I was always fascinated by a couple people in my life who seemingly had absolutely no cause to be ashamed ever. Like no filter…embarrassment would be a foreign language to them.
It’s like they never felt it. If they made a mistake or said something out of place, it was just…oh well. In fact they couldn’t wait to tell that comical story of how much they embarrassed themselves. Even though you never got the sense they were actually hurt by it.
This attitude intrigue me so much over the years. It haunted me in a way. Wishing I coul be like that…a man without shame! Why couldn’t I be like that…even a smidgen. Continue reading 3 Crucial Reasons to Live with No Shame to Your Game
What does it mean to be repetitive? Sometimes I laugh at the comments of reviewers who bash authors saying they’re book is repetitive. They really hammer them stating that they’re book isn’t saying anything new. Or that they’ve heard it all before.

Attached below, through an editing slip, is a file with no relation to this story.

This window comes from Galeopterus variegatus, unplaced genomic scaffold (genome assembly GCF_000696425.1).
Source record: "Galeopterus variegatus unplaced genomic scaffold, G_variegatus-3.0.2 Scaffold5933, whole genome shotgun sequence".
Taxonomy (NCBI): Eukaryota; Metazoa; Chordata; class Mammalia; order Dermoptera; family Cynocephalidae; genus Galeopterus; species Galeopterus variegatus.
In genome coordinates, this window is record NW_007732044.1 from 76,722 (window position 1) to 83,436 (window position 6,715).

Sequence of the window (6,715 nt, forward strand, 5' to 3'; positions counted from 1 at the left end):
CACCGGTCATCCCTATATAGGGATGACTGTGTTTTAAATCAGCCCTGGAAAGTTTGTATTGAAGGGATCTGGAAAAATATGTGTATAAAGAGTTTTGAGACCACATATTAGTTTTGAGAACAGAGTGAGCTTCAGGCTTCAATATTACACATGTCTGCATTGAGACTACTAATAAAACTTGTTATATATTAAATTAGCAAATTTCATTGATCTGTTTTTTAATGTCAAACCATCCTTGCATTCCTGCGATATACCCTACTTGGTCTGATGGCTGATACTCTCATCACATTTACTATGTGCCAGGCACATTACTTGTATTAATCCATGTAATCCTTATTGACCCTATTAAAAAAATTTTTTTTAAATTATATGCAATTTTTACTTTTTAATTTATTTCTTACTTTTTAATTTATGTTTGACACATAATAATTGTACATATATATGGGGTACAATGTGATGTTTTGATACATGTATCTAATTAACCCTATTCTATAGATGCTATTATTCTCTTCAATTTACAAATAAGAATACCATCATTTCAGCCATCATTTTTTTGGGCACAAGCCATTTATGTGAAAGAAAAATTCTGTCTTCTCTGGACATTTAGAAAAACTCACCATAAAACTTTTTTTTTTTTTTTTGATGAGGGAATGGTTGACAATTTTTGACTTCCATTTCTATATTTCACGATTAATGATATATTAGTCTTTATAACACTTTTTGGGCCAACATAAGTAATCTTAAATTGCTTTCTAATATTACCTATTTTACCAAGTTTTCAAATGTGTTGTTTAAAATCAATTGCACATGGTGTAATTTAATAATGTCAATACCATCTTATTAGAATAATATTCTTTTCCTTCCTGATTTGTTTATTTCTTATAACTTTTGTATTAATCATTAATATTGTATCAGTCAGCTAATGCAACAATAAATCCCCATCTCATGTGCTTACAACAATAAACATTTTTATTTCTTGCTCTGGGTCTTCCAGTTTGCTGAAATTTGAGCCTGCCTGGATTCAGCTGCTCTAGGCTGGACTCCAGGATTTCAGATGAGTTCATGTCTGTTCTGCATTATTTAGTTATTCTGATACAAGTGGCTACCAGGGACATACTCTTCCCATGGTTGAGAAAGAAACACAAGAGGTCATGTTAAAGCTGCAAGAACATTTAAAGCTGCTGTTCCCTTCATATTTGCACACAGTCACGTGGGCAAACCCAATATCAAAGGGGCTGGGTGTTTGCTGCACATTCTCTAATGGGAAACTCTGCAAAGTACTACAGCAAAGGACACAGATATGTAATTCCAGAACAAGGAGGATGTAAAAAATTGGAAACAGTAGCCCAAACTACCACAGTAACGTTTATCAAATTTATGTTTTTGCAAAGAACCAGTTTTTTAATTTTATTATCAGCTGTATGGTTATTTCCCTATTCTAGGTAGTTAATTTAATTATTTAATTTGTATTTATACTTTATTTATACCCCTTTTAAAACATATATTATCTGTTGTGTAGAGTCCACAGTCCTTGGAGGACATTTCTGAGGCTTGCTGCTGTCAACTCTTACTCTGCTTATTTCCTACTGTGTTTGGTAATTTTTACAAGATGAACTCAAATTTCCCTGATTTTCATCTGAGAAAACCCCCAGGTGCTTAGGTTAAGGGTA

So I often wondered whether the author is repetitive or is it just that the reviewer that’s simply out of practice?
So in order to make themselves feel good, they let that author have it. I mean seriously…why come out with a book that says everything they already know?
“Are these authors kidding me?”
“Are they for real?”
Continue reading Is the Information You Read Repetitive or Are You Simply Out of Practice?
We all grew up and got whooshed into school. Most of us at the kindergarten age of 5 but some of us start even earlier than that. We are infused in the reality that tests should be a normal way of life for us. No matter how we felt as youngsters about tests…
- We knew they were coming after so many classes.
- We knew we would have to study for them.
- We knew we had to get prepared for them.
- We knew we had to take them for an hour or so each time.
- And We knew we had to wait to get graded on them.
What kinda life was this anyway? Was it Necessary…? Continue reading Taking Tests is Not a Necessary Evil…It’s A Necessary Good
The Six Stage Model of Change introduced by Carlo C. DiClemente and J. O. Prochaska about 20 years turned out to be the breakthrough process for helping those with addiction.
The six stages of the model are:
All of these stages are critical to getting someone to change. But the trickiest one to master is the Maintenance stage or the Relapse.
No matter how much you try to change, there will be something that’s always trying to get you back. Continue reading Why You Should Focus on The Relapse…